Mom and Dad on their wedding day in traditional Korean wedding hanbok
I am a second-generation Korean-American who has never been to Korea. My mother immigrated from South Korea to Queens, NY when she was in high school. My father's family escaped from North Korea when he was young and lived an abject poverty in South Korea. He came to Brooklyn, NY when he was in his twenties. Since coming to America neither of them have been back. I've often wondered what kind of cultural understanding I have as a Korean if I've never been "back to the motherland", so to speak. L and I have talked about this at length. L is second-generation Sicilian-American. We both agree that we want our progeny to have a good understanding of their ethnicities, but how do we do that when we feel as though our own cultural and ethnic experiences are not authentic because they've all occurred in the United States? It's interesting to think about.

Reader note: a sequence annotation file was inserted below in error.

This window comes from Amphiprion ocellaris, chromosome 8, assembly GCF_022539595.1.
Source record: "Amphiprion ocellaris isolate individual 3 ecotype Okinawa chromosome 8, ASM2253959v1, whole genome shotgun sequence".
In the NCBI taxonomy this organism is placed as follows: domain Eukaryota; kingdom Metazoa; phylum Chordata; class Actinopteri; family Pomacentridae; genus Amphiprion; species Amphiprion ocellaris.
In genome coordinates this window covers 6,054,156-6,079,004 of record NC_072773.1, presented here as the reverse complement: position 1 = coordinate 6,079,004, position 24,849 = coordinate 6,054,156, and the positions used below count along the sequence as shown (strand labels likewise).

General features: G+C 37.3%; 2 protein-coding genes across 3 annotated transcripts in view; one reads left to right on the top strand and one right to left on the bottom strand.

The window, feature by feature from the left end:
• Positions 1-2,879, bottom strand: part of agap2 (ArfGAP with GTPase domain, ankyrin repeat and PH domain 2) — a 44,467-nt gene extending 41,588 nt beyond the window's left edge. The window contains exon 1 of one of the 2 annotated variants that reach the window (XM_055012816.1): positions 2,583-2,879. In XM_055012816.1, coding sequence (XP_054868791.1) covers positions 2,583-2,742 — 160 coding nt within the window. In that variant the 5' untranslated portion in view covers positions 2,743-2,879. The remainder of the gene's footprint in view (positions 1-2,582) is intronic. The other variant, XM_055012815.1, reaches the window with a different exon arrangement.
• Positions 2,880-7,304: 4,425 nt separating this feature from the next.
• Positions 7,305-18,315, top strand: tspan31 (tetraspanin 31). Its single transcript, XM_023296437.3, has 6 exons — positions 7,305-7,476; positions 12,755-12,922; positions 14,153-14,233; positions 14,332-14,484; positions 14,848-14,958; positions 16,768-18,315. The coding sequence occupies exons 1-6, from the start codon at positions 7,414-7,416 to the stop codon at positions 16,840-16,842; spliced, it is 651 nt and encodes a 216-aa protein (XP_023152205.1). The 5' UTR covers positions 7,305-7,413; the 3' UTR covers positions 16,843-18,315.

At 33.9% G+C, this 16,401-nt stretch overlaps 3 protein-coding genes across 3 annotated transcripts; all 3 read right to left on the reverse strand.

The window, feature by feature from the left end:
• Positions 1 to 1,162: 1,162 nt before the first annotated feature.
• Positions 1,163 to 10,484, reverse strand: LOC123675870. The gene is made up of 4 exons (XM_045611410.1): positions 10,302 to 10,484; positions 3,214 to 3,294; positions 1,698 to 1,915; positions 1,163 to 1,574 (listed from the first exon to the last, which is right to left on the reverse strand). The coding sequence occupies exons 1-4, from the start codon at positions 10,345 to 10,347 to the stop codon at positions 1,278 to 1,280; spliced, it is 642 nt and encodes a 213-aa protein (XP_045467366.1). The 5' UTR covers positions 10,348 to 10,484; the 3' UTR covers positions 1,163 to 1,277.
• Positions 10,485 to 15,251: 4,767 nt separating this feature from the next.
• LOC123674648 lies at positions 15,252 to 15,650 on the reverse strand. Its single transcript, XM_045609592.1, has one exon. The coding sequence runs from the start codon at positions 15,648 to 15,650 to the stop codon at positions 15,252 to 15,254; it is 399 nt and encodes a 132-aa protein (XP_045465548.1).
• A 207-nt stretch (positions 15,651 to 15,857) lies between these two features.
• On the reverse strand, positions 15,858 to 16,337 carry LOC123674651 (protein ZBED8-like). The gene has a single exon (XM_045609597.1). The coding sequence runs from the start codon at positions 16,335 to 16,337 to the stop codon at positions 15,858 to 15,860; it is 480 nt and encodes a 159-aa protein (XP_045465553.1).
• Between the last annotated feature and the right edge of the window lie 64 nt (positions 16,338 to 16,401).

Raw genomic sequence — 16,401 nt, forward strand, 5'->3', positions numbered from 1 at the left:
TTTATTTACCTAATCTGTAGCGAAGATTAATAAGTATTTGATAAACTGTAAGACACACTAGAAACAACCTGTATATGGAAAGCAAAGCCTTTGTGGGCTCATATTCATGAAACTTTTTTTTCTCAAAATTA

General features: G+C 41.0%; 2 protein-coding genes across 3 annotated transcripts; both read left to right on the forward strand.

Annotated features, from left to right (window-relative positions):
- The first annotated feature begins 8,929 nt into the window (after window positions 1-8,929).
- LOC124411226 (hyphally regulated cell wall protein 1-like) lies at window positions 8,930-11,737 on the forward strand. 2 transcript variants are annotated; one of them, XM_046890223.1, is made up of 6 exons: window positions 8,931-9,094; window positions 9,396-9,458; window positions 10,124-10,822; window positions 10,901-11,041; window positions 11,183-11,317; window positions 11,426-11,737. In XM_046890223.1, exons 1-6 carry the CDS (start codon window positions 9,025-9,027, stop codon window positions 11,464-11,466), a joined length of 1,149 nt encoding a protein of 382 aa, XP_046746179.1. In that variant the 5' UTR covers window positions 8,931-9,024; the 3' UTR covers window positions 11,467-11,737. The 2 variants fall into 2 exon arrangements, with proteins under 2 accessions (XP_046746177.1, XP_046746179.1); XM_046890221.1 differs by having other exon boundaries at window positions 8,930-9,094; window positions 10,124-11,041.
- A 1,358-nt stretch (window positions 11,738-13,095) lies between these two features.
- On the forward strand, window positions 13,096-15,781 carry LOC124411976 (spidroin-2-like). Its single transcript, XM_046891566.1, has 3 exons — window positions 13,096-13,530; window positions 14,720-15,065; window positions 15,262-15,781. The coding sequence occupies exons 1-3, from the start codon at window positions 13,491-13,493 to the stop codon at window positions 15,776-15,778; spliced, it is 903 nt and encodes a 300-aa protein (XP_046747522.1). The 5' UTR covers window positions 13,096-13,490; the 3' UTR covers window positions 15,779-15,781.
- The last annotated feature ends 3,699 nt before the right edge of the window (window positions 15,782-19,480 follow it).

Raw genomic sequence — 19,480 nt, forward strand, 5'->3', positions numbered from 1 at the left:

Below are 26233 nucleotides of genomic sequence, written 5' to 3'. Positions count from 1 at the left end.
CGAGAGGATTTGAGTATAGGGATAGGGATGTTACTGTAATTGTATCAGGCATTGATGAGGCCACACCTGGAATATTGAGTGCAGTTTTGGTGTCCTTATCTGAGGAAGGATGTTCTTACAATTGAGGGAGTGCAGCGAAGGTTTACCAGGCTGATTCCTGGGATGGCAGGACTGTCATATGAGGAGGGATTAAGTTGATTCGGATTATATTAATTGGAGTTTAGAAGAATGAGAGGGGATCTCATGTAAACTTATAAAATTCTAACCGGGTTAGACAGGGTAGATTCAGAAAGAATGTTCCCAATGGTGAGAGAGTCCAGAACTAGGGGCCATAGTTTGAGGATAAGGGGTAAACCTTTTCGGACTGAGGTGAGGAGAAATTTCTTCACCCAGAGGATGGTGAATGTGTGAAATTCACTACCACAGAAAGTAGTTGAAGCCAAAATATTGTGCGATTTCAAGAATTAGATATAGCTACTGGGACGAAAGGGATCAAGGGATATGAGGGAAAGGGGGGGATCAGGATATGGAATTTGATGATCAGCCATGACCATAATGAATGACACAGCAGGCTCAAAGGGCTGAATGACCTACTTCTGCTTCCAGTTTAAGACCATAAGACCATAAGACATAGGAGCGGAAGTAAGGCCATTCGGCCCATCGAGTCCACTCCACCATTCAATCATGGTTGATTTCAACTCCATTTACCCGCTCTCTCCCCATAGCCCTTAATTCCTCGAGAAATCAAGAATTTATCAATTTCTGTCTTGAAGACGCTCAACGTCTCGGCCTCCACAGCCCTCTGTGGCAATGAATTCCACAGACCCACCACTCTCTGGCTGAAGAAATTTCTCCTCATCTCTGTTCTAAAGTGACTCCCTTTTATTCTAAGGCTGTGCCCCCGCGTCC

This is why my first destination choice, above any other place in the world, is Korea. I want to visit with my family and for us to experience our familial history together - to see my cousins whom I've never met, to visit my grandmother's grave, to see where my mother grew up, to stand as close to the DMZ as possible while holding my father's hand, to hear about long forgotten memories that will come up from my parents' minds because of a specific smell or sound. I want us to explore the countryside, hike the mountains, sit in the hot springs, and dip our feet into the sea. I want to do this before my parents are too old to travel for long distances and before my brother and I acquire even more responsibilities that will hold us to one place.
This is what I wish for my family.